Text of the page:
A white page was seen, if the word white could be applied to a thing so mouldy, and in the middle of the page three words were written, two words in Latin, Jussu regis, and a signature, Jefferies.

"Jussu regis, Jefferies," said the sheriff, passing from a grave voice ·to a clear one.

Gwynplaine was ás a man on whose head has fallen a tile from the palace of dreams.

He began to speak, like one speaking unconsciously.

“ Gernardus, yes, the doctor. An old, sad looking man.' I was afraid of him. Gaizdorra, Captain, that means 'chief. There were women, Asuncion, and the other, and then the Provençal. His name was Capgaroupe. He used to drink out of a flat bottle on , which there was a name written in red."

“Behold it," said the sheriff.

He placed on the table a thing which the secretary had just taken out of the bag. It was a gourd, with handles like ears, covered with wicker. This bottle had evidently seen service, and had sojourned in the water. Shells and seaweed adhered to it. It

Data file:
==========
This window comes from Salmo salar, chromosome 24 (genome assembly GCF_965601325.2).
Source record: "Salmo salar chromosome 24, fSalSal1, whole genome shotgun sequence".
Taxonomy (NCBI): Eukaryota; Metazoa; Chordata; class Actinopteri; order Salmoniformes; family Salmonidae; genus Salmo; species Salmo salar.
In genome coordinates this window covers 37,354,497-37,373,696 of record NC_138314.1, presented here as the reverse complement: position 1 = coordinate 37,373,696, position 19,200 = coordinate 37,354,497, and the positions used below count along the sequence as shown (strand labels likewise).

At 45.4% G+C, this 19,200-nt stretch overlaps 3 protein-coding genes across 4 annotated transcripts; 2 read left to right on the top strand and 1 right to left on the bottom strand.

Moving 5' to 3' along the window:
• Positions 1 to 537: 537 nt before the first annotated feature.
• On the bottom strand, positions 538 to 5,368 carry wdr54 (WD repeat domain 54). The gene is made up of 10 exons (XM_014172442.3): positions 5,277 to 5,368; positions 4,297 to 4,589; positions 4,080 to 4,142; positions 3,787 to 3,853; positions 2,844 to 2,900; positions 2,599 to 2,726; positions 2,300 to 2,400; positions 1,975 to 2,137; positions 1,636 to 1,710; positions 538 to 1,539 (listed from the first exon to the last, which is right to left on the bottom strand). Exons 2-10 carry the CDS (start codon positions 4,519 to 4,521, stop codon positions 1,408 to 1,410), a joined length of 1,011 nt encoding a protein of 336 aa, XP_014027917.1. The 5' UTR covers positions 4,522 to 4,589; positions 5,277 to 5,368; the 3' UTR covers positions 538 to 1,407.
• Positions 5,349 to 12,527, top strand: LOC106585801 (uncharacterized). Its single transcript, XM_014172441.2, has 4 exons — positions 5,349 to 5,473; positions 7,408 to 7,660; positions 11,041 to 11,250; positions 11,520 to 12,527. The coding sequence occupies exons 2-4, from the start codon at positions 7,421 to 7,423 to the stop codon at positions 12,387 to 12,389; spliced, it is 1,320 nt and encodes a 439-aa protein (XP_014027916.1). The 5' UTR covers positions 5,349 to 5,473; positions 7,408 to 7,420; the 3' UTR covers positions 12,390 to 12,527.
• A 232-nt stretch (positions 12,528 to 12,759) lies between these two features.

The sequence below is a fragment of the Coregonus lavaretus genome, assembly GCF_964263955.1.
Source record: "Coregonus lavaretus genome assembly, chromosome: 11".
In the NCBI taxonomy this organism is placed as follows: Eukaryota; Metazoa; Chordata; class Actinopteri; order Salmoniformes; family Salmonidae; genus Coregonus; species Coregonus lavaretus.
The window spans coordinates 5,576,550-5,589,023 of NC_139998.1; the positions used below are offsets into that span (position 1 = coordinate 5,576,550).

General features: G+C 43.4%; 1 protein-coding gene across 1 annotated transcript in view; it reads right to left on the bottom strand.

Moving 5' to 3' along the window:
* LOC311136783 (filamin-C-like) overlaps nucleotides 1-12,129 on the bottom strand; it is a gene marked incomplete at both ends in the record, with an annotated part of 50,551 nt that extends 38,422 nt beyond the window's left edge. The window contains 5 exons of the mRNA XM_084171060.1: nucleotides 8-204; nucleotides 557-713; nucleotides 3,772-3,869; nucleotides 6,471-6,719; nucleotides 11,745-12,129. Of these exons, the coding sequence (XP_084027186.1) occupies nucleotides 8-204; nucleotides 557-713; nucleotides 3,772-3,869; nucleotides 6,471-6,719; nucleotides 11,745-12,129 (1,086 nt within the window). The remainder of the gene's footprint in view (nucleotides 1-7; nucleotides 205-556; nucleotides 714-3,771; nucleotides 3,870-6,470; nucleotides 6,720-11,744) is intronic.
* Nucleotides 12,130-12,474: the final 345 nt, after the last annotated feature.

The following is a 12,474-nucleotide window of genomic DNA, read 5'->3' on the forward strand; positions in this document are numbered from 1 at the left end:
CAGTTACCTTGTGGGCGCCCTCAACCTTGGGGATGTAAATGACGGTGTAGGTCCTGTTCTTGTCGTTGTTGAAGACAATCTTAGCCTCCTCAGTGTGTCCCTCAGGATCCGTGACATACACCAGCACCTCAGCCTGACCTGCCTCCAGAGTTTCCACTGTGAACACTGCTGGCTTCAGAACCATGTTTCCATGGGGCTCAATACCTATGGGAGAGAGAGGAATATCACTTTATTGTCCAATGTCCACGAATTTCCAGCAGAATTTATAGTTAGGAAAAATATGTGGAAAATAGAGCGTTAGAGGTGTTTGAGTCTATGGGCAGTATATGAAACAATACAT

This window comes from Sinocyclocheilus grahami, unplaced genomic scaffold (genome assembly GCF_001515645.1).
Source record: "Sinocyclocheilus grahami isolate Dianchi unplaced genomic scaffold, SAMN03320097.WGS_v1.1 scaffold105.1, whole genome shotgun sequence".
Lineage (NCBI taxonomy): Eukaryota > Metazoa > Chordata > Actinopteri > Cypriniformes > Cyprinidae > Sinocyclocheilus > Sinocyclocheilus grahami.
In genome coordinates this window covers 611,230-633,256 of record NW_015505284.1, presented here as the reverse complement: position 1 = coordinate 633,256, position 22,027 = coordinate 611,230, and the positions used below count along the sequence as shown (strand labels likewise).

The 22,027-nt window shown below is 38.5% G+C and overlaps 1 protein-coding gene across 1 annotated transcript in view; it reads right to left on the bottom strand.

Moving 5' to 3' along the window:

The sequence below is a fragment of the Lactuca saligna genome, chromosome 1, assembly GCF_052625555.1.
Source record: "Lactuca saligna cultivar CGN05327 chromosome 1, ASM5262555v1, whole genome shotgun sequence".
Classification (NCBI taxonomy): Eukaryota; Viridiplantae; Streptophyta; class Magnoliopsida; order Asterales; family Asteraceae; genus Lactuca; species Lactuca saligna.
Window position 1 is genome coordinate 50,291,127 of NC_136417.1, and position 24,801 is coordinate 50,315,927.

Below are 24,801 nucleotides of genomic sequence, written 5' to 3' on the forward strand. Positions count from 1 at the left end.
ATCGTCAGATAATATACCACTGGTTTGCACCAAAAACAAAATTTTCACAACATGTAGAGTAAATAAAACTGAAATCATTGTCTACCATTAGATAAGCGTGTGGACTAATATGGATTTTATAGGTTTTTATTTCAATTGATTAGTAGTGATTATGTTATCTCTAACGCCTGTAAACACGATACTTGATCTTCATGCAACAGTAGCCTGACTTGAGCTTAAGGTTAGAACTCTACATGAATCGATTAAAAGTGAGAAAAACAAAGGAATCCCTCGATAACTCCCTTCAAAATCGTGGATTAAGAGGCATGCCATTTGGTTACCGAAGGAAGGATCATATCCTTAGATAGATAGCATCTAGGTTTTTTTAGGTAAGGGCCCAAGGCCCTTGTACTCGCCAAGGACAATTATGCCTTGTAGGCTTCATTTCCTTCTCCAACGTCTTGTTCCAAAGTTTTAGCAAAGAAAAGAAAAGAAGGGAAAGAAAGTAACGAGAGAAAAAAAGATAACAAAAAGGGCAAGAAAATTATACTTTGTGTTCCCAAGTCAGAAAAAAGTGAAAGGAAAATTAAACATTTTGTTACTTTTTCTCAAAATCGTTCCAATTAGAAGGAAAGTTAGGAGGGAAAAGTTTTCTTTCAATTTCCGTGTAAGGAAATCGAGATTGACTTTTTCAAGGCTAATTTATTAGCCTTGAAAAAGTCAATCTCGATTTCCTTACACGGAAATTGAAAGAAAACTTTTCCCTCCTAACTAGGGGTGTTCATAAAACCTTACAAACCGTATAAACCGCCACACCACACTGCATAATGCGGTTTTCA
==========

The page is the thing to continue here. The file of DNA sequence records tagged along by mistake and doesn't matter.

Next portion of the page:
was encrusted and patterned over with all the rust of ocean. There was a ring of tar round its neck, indicating that it had been hermetically sealed. Now it was unsealed and open. They had, however, replaced in the flask a sort of bung made of tarred rigging, which had been used to cork it.

" It was in this bottle,” said the sheriff," that the men about to perish shut up the declaration which I have just read. This message addressed to Justice has been faithfully delivered by the sea."

The sheriff increased the majesty of his tones, and continued,

“In the same way that Harrow Hill produces excellent wheat, which is turned into fine flour for the royal table, so the sea renders every service in its power to England; and when a nobleman is lost, finds and restores him."

Then he resumed, “On this flask, in fact, there is a name written in red.” And, raising his voice, and turning to the motionless prisoner,